PharmExec's 2006 Forecast - Pharmaceutical Executive

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PharmExec's 2006 Forecast
A YEAR of THREATS


Pharmaceutical Executive


THE PhRMA VIEW


Billy Tauzin
I'm telling my colleagues at PhRMA to enjoy the holiday in December because when the new year begins, they're going to be busy.

Not long ago, the Partnership for Patient Assistance (PPA) matched its millionth patient with an assistance program providing free or nearly free medication. But millions of uninsured Americans still need help, and PPA is in for the long haul.

We will also continue to educate patients and healthcare professionals about the role of direct-to-consumer advertising in patient education and about industry efforts to enhance the value of ads.

In Congress, we will work with lawmakers to promote access to safe, affordable medicines. We will continue to oppose legislation, such as risky importation bills, that threaten the safety of consumers and impede access to needed medicines.

We are watching developments in the states, as governors and legislatures grapple with how to balance their budgets and still provide quality healthcare, education, and other important services. Unfortunately, some states focus too narrowly on cuts in prescription drug spending, which in Medicaid will account for only 3 percent of total program costs after many patients start receiving drug coverage under Part D of Medicare. Limiting Medicaid patients' access to medicines hurts America's poorest and most vulnerable citizens—and in the long run, may drive healthcare expenses up, as patients are deprived of medicines they need to lead productive, healthy lives.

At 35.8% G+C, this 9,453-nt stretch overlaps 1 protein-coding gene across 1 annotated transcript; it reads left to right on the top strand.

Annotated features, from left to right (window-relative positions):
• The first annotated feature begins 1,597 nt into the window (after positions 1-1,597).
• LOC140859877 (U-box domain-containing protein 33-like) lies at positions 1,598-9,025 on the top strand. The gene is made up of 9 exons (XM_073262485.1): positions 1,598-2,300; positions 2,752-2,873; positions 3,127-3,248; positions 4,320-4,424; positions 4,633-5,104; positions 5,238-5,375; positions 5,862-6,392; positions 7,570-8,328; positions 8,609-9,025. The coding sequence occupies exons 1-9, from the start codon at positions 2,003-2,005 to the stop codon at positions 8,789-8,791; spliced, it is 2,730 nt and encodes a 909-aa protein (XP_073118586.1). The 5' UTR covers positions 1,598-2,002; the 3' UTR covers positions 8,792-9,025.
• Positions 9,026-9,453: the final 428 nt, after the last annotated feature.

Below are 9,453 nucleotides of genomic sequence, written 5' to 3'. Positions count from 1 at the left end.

On the international stage, we will address healthcare reform in Japan, continuing cost containment pressure in Europe, and a serious lack of understanding in such nations as China, India, and Brazil about the value of intellectual property patents in local economic development and in helping tens of millions of patients receive medicines they desperately need.

On the regulatory front, PhRMA is concerned that patients might not receive the newest medicines in a timely manner if FDA does not maintain a balanced focus on benefits and risks. The agency has the world's best drug safety record, with fewer than 3 percent of medicines having been withdrawn from the market for safety reasons over the last 20 years.

We will leave no stone unturned in our effort to ensure that our companies have the environment necessary to continue developing new medicines that help people around the world by saving lives.


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